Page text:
Gary BolenTaylor Safina and Matthew Pavellas, photo by Gary Bolen

By Philip Pearce

Instead of trick or treating I spent Halloween night watching Monterey Peninsula College Theatre Company’s version of a new dramatized adaptation of Bram Stoker’s Dracula.

Director Gary Bolen is skilled and perceptive enough to know that, however tweaked and updated, this is still the kind of creaky Victorian melodrama that only works if you send it up. Way, way up. He and a largely youthful cast go at it with zest and determination.

As Count Dracula, Matthew T. Pavellas is both spooky and ridiculous as he stalks the boards in five-inch high boots, flaps his cloak, occasionally howls and keeps an eye out for another female throat to bite. I was surprised how seldom he succeeded early on, but that was just Act 1. When he hit his stride after intermission, an enthusiastic opening night audience, many of them in costume, cheered and applauded each time he bared his fangs and went for the jugular.

As the story goes, the Count pays frequent evening visits to his neighborhood insane asylum, run by the unsuspecting Dr. Thomas Seward (Dale Thompson). Is it coincidence or Halloween that the two plays I saw last weekend both feature the staff and residents of crazy houses? Anyway, Seward feels bereaved and puzzled: in spite of repeated transfusions, his late lamented lady love Mina Grant has been pronounced dead from loss of blood. A Dutch colleague named Abram Van Helsing (James Brady), whose hobby is the occult, suggests Seward quit researching tropical diseases and consider a troubling second opinion. Is Mina in fact only dead by day? Does she come back to life after sundown to stalk the local graveyard in search of life-giving blood? Armed with stakes, a crucifix and holy water—Van Helsing won’t go anywhere without a bottle tucked into his waistcoat pocket—the two friends check on Mina and settle her into a peaceful death by driving a stake into her heart. Patrons in first and second row center were warned in advance, but nobody seemed to get squirted with stage gore on opening night.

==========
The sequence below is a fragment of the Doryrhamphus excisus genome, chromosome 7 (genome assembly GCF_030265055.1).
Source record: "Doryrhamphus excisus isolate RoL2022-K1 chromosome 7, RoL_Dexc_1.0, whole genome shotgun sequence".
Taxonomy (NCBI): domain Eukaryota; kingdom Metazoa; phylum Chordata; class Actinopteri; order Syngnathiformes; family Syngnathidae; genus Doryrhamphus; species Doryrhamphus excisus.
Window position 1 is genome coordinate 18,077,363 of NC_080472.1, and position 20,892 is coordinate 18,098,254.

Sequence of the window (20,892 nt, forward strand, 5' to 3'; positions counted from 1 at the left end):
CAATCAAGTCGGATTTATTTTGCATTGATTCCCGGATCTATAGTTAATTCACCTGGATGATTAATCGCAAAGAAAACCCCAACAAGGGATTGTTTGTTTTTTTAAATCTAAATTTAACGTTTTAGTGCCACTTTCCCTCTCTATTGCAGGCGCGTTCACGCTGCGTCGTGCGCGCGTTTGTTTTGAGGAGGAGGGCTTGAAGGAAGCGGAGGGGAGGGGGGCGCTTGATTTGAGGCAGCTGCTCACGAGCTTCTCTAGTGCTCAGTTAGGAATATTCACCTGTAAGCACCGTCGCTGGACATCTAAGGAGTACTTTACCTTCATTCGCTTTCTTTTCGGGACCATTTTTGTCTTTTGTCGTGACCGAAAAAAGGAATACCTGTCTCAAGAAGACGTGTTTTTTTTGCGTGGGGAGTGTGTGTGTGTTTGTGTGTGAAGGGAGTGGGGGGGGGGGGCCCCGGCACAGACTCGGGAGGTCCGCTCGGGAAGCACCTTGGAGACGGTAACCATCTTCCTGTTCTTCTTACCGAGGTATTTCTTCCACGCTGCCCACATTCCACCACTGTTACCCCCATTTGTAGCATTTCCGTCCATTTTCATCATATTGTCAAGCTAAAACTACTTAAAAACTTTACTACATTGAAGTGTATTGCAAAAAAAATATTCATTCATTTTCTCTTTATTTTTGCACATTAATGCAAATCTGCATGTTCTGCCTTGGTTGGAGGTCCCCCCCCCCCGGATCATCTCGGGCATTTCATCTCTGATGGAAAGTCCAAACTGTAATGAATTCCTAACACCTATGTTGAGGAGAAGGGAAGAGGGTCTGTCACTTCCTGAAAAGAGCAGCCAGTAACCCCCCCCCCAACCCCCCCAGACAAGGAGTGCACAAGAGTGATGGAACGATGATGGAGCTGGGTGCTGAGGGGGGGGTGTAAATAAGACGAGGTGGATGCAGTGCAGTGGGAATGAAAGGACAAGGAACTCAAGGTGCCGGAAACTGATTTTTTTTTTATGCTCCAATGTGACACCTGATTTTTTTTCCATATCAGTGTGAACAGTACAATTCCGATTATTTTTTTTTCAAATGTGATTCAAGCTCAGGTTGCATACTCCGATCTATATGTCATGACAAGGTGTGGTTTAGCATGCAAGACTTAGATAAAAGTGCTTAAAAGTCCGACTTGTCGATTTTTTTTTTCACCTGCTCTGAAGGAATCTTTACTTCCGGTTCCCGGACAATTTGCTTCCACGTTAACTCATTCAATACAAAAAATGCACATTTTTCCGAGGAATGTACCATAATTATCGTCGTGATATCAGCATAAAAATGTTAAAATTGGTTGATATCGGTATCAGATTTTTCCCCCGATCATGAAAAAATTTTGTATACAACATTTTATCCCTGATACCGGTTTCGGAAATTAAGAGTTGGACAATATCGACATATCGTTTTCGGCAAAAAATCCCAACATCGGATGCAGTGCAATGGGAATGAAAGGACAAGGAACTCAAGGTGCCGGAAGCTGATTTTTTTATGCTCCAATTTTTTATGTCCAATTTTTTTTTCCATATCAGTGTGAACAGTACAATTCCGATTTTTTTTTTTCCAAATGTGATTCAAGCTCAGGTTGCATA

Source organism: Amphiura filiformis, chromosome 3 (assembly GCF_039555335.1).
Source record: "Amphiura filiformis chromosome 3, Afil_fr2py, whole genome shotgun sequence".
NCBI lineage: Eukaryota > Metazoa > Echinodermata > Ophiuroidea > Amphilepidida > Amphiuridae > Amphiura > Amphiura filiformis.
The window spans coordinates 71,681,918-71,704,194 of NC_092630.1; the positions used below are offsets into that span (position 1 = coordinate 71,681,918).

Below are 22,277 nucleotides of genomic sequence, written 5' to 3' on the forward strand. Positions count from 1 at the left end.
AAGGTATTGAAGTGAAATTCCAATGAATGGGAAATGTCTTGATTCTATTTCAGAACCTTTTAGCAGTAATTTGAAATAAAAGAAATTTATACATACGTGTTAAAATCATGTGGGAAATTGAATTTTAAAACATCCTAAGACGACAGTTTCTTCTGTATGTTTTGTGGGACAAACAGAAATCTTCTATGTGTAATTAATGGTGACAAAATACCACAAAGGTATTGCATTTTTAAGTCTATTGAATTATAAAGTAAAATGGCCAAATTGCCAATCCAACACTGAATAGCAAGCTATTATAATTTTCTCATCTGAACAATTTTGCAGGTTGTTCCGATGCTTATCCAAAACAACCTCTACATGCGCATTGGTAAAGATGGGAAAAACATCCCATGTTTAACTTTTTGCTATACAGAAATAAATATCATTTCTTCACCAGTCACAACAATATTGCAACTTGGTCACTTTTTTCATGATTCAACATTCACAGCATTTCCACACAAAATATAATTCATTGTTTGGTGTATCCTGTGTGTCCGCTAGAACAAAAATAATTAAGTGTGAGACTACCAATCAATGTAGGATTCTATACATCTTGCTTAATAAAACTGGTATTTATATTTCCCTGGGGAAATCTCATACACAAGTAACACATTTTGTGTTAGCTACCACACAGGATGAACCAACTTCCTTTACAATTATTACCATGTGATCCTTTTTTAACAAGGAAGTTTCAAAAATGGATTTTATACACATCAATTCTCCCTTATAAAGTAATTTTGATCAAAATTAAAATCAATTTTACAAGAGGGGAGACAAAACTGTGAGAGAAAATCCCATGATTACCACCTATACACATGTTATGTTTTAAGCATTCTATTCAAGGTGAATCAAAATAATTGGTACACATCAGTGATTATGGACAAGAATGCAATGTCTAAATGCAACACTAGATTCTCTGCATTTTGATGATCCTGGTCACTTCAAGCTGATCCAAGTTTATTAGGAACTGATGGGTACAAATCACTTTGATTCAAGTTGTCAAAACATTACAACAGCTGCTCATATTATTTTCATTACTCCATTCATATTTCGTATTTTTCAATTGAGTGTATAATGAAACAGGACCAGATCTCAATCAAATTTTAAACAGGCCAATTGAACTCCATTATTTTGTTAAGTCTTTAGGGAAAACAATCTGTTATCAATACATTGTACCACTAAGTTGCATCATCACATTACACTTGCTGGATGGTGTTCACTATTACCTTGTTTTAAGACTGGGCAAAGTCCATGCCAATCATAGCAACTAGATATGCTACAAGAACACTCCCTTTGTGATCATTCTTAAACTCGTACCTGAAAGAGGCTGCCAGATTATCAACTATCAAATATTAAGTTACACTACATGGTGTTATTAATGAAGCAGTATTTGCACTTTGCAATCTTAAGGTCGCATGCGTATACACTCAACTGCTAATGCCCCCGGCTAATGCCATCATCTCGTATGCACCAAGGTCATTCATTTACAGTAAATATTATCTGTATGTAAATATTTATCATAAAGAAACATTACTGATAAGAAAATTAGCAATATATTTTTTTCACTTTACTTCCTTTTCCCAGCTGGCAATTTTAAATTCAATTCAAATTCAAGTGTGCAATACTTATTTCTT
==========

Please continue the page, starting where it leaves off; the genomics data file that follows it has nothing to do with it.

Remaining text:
As Mina, Anjoli Johnson deserves praise and sympathy. All she is asked to do all evening is get herself briefly bitten in the dark by a red-eyed monster during the prologue and thereafter simply appear as a comatose zombie in a casket.

After dealing with Mina, the two troubled sleuths set out to prove Van Helsing’s second theory: Seward’s fiancée’s plight was the work of the mysterious Count Dracula. The two medics join forces with pistol-packing Jonathan Harker (a stalwart and determined Douglas Johnson) and his fiancée Lucy Westphal (the lovely-looking and appropriately demure Taylour Matz). Brady, Thompson, Matz and Johnson are concerned and convincing enough but the good guys of gothic horror fiction are usually more predictable and, I’m afraid, almost always less interesting than their evil antagonists.

If I remember rightly, Dr Frankenstein’s monster had only one bride (Elsa Lanchester). Dracula has three, played with plenty of hissing and snaky fangwork by Melissa Kamnikar, Keeley Ostes and Taylor Safina. The count harbors a longing to add Lucy as bride number four, but that effort fails and (if you don’t want me to spoil a key surprise plot point skip to the next paragraph) Matz turns out to be the only female in the whole company who doesn’t end up either (a) dead or (b) a practicing vampire.

Also on hand at the asylum are a rather unsuccessful inmate restrainer and orderly named Norbert Briggs (the energetic Saxon Butler) and his Irish medical assistant girlfriend Margaret Sullivan, played feisty but doomed by Lauren Hoelscher.

Last but not least, Matt Pardue offers a brilliantly varied series of insinuating campy whispers, snarling gymnastic evasions and howls of terror in the role of the asylum’s resident lunatic and Dracula’s secret henchman Renfield. It’s unarguably the most interesting role and top acting job of the production. And it’s all the better for Pardue’s being allowed to smirk and threaten in a more or less American accent. Everyone else in the cast works, not all that successfully, in a potpourri of European dialects ranging from Cockney to Transylvanian.

I have to be honest: for me decaying Addams family houses, shadowy crypts and coffins with Von Stroheim background organ music, don‘t really cut it. I hold more with the Hitchcock conviction that innocent-looking objects like coffee cups, wine bottles and cigarette cases and familiar settings like railway carriages and motel shower rooms can actually be heaps scarier than all that traditional gothic spook paraphernalia.

But MPC is just poking fun at all that, of course, so if you go, you’ll probably have a bloody good time watching them do it.